Specific Dietary Goals May Help Diabetics Eat BetterLast Updated: February 17, 2012. Given target of eating 8 servings of fruits, nuts and other low glycemic index foods daily, most achieved it.
FRIDAY, Feb. 17 (HealthDay News) -- Specific goals can help people with type 2 diabetes improve their dietary habits, according to a new study.
Participants were given a goal to eat either six or eight daily servings of foods with a low glycemic index -- carbohydrates that are digested slowly and are less likely to cause a spike in blood sugar levels than carbohydrates with a high glycemic index.
Most of the participants achieved the eight-serving goal, partly because many of them were already consuming about six servings of low glycemic index foods a day, the Ohio State University researchers said.
During the study, most of the participants also ate about 500 fewer calories a day and added fruits, vegetables, nuts and seeds to their diet. All these foods are on the low end of the glycemic index.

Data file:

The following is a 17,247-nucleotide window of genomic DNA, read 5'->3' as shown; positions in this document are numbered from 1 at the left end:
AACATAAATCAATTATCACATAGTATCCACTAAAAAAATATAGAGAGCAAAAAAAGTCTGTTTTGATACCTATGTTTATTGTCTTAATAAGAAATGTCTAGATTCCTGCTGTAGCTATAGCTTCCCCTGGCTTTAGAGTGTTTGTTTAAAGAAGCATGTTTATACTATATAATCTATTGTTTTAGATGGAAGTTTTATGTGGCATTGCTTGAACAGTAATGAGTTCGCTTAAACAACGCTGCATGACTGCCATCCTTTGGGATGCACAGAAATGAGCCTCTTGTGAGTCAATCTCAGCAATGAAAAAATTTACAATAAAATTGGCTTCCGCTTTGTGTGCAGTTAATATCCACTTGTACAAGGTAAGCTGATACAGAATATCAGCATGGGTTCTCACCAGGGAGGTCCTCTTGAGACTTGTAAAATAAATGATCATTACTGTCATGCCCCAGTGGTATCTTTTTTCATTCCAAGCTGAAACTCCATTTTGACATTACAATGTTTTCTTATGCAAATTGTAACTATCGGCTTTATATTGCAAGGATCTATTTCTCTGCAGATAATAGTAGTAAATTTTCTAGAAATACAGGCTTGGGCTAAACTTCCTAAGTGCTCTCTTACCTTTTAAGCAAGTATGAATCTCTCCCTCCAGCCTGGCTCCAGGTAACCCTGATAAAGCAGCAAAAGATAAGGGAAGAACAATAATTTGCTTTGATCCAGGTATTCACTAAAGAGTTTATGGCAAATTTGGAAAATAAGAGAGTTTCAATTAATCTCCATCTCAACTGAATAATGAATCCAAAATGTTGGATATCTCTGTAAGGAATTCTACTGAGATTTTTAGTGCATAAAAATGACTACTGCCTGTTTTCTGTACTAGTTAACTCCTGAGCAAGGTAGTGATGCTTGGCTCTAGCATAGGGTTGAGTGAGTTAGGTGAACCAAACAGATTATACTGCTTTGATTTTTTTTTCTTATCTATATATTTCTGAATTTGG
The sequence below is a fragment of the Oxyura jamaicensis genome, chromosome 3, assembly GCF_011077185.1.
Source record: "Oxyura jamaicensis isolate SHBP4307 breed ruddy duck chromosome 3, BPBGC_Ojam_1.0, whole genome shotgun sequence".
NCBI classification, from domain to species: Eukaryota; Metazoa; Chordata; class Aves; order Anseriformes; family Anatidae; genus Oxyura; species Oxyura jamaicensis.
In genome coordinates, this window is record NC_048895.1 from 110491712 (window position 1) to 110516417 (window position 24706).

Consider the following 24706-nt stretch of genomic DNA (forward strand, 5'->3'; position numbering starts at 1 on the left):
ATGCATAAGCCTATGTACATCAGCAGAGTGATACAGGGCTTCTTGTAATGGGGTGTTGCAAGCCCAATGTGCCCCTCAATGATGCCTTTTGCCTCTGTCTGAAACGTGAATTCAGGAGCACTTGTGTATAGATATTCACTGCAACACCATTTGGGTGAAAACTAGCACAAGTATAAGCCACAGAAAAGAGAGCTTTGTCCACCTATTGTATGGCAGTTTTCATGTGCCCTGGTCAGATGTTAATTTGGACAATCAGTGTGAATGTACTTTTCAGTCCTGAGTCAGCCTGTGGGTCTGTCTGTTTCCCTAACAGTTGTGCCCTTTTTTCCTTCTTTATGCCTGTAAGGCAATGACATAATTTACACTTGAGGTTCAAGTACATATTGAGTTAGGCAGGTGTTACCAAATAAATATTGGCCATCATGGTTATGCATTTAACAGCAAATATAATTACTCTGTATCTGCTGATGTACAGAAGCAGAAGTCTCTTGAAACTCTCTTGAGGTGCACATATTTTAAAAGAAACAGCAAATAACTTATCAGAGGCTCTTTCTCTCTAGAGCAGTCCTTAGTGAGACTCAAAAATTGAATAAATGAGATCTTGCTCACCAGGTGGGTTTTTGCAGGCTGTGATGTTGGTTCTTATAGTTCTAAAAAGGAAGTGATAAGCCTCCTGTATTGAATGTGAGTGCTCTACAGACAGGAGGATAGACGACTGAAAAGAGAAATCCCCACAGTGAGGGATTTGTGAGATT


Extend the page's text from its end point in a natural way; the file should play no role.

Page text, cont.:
The researchers also found that participants' confidence in being able to meet their goal was a major factor in their ability to reach the goal. Those with more confidence had higher levels of commitment, which increased their likelihood of success.
The study was published in the journal Patient Education and Counseling.
"We ask people to set goals because they motivate action," lead author Carla Miller, an associate professor of human nutrition, said in a university news release. "Telling people to 'go out and do your best' is not effective. It's not specific enough, or targeted enough, or timely."
"But in this context, it's not just a matter of setting a goal. It's deciding what specifically you are going to modify to help you achieve a more healthful diet," she added.
The American Academy of Family Physicians has more about diabetes and nutrition.
SOURCE: Ohio State University, news release, Feb. 8, 2012
|Previous: Living to 100 May Be Tougher Than You Think||Next: Kids With Crohn’s Disease, Colitis Often Struggle at School: Study|
Reader comments on this article are listed below. Review our comments policy.